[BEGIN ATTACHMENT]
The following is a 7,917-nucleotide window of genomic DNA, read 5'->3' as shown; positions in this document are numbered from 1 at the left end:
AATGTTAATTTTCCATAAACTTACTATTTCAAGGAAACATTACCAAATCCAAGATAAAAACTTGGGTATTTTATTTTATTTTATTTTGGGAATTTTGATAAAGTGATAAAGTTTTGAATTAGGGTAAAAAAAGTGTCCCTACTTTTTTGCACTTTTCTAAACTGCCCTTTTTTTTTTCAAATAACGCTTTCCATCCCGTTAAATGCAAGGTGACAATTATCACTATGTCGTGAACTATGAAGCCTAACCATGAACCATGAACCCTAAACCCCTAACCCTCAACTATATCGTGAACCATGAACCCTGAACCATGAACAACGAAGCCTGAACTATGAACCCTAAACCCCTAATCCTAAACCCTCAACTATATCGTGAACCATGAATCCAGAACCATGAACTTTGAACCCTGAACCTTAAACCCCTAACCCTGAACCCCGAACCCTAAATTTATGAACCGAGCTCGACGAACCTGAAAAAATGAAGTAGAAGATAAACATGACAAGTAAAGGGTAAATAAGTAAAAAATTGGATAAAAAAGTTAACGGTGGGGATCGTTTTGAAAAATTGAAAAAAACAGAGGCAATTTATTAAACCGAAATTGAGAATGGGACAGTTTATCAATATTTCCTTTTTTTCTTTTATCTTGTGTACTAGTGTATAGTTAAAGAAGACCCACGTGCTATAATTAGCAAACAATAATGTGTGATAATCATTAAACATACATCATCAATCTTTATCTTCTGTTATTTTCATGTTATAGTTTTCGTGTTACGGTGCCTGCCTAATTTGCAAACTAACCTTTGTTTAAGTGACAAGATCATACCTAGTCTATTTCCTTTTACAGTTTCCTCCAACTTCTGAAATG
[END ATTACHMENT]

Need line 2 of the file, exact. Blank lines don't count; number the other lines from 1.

AATGTTAATTTTCCATAAACTTACTATTTCAAGGAAACATTACCAAATCCAAGATAAAAACTTGGGTATTTTATTTTATTTTATTTTGGGAATTTTGATAAAGTGATAAAGTTTTGAATTAGGGTAAAAAAAGTGTCCCTACTTTTTTGCACTTTTCTAAACTGCCCTTTTTTTTTTCAAATAACGCTTTCCATCCCGTTAAATGCAAGGTGACAATTATCACTATGTCGTGAACTATGAAGCCTAACCATGAACCATGAACCCTAAACCCCTAACCCTCAACTATATCGTGAACCATGAACCCTGAACCATGAACAACGAAGCCTGAACTATGAACCCTAAACCCCTAATCCTAAACCCTCAACTATATCGTGAACCATGAATCCAGAACCATGAACTTTGAACCCTGAACCTTAAACCCCTAACCCTGAACCCCGAACCCTAAATTTATGAACCGAGCTCGACGAACCTGAAAAAATGAAGTAGAAGATAAACATGACAAGTAAAGGGTAAATAAGTAAAAAATTGGATAAAAAAGTTAACGGTGGGGATCGTTTTGAAAAATTGAAAAAAACAGAGGCAATTTATTAAACCGAAATTGAGAATGGGACAGTTTATCAATATTTCCTTTTTTTCTTTTATCTTGTGTACTAGTGTATAGTTAAAGAAGACCCACGTGCTATAATTAGCAAACAATAATGTGTGATAATCATTAAACATACATCATCAATCTTTATCTTCTGTTATTTTCATGTTATAGTTTTCGTGTTACGGTGCCTGCCTAATTTGCAAACTAACCTTTGTTTAAGTGACAAGATCATACCTAGTCTATTTCCTTTTACAGTTTCCTCCAACTTCTGAAATG